Midnight Mass 2013

In the name of the +Father, and of the Son, and of the Holy Spirit. Amen

It’s often said that there’s something magical about Christmas, that it has a fairy tale quality to it. Christmas lights, candles and other decorations certainly enliven this darkest time of the year: their gentle, subtle, twinkling light fills this sacred space and instils in us a gasping wonder. This heady, festive atmosphere can lift the spirits and draw us deeper into this mystery. On this night, there is something tangible in the air – can you sense it? – a sense of expectation, of hope, of promise. However, the greatest thing about Christmas is that it is celebrating a real event, not an imaginary one. And that event should lift the spirits more than anything else.

Why? Because behind the birth of Jesus which we celebrate at Christmas lies the greatest truth we shall ever encounter – that the God who made us, the God who flung stars in to space and created the whole universe out of nothing – that this same God loves you and me more than we can possibly imagine. That’s what he sent Jesus to tell us by his birth, tell us by his life and teaching, tell us by his death and tell us by his resurrection. It’s a simple truth but it’s a profound one: you are loved. You are part not of a cosmic accident, nor of a fairy tale nor of a magic show but of the greatest love story ever.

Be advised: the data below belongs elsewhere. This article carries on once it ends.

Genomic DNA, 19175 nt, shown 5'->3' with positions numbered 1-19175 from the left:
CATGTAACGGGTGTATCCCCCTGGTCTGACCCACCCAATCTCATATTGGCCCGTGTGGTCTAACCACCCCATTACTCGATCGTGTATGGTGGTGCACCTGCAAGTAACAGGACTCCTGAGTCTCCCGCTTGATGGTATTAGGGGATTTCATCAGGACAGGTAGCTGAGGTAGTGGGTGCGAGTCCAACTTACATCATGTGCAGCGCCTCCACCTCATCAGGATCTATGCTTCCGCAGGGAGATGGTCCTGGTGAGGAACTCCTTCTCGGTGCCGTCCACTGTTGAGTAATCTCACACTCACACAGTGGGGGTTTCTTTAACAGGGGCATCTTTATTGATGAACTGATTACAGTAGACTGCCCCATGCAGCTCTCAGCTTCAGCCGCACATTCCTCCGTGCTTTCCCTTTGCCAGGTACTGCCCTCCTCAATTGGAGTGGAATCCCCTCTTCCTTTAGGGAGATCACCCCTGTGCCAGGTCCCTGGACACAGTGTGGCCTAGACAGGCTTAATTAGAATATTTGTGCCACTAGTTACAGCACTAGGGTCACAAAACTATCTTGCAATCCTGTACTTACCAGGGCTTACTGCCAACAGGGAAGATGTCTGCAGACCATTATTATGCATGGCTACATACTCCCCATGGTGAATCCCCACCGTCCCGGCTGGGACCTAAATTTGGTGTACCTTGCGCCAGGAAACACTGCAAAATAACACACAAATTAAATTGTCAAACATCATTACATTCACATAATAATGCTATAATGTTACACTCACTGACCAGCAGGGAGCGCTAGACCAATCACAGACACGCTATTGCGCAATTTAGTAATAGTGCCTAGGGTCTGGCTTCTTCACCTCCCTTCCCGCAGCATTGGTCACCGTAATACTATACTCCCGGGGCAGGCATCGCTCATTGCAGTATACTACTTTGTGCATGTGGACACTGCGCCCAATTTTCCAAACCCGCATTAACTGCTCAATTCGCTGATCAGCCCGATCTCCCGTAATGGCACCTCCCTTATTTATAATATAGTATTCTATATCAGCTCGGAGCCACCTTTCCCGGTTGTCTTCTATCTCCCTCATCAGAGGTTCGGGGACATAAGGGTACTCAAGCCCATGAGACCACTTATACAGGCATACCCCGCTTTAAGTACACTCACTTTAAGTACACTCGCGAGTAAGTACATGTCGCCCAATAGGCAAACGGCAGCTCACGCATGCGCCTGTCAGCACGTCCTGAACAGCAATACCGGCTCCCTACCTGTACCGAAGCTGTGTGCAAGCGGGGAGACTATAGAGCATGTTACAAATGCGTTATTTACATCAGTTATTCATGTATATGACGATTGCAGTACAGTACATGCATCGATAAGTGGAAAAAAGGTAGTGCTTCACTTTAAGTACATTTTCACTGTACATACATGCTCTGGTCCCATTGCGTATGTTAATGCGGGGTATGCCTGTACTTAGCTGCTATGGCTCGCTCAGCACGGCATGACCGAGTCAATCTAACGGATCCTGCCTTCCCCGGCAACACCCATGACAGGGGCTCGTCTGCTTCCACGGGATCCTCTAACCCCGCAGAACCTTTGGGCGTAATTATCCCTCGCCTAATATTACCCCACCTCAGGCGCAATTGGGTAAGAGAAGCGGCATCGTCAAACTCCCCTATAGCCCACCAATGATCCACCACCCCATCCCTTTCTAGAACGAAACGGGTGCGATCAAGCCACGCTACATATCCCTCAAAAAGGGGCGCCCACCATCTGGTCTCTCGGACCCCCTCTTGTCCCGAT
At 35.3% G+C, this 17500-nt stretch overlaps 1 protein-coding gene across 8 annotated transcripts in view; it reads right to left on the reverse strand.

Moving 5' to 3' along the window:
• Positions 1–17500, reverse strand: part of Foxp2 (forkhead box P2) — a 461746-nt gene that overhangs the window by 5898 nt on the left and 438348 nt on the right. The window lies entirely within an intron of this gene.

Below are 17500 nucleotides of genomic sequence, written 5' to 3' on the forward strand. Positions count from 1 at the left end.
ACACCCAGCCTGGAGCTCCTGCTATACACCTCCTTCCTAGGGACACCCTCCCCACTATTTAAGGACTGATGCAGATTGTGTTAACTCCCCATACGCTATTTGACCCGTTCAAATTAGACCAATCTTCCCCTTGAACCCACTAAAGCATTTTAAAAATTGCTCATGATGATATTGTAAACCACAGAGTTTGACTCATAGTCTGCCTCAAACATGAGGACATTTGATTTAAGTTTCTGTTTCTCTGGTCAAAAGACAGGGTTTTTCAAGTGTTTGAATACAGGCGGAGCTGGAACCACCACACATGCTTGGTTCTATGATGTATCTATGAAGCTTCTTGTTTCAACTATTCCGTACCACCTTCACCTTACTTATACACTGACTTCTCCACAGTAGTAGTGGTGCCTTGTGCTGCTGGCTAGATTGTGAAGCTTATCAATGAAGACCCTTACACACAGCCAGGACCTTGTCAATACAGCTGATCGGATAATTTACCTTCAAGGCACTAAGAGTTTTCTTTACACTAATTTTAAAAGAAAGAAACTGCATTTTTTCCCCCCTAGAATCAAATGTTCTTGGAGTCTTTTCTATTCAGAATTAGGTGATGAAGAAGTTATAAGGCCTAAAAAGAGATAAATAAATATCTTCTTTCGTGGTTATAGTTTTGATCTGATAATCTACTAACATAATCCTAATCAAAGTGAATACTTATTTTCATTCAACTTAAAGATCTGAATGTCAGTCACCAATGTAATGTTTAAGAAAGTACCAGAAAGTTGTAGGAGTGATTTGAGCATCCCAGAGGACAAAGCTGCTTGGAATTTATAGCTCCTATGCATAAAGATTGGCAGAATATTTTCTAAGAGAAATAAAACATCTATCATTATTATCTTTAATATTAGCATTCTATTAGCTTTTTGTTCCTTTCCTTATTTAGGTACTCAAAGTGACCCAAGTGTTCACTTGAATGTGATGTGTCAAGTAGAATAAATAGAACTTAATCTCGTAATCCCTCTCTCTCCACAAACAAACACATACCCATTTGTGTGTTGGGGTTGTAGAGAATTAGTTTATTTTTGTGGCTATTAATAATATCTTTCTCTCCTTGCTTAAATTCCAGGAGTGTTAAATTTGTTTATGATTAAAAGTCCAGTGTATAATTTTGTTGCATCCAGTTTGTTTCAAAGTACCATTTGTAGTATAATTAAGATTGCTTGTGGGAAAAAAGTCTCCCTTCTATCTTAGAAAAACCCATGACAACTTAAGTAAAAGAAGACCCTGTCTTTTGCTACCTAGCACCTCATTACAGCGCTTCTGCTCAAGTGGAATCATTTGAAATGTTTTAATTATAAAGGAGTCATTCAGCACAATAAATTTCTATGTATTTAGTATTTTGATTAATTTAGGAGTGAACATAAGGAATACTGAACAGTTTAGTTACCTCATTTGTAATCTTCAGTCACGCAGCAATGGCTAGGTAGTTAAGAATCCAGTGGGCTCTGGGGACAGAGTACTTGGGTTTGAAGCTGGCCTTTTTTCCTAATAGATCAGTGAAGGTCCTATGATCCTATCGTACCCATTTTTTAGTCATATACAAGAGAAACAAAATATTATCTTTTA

So, if amidst the festivities of Christmas this year you are weighed down by doubts, worries, pain or anxiety let the profound message of Christmas reach deep into your heart. You are loved – infinitely, gloriously, wonderfully and eternally loved. And nothing, but nothing, will be able to come between you and that love if you choose to receive it.

Being embraced by Divine Love is the most glorious thing which can lift the spirits more than anything. It can do more than that, though: it can give us the will and the determination to share that love with others. There are many in our community who are in desperate need of human care and compassion this Christmas.

As you share Christmas with family and friends, spare also my friends a thought for those for whom this is a time of loss and sadness; of isolation or illness, and reach out to share the blessings that God has poured out on this world, and on your family especially with those who have not yet felt that.

Where there is sadness, loss or unfairness in this world, Christ comes.

Where there is pain, isolation or injustice, Christ comes.

…he comes through you: he calls you to share the love and to spread the blessings; and It is through us that the love that God shows to you is made most manifest, in what you seek to do for those on the edges of society.

May we all be touched by God’s great love in Jesus this Christmas and, as a result, be enabled to show that same love to those who most need it. The Christ in our midst this holy night shared with us of himself: in stepping into this world, and being formed in human flesh he demonstrated his love, and in leaving us of himself in the Eucharist, his love is played out, at each and every celebration of this sacred mystery – come and share in that outpouring of love, come and share in this special meal…

I wish you every blessing this Christmas: may this coming year be one filled with the knowledge of God’s love for you, and for all people.


With huge thanks to +John Inge, Bishop of Worcester 2013 from whom substantial parts of this homily was stolen.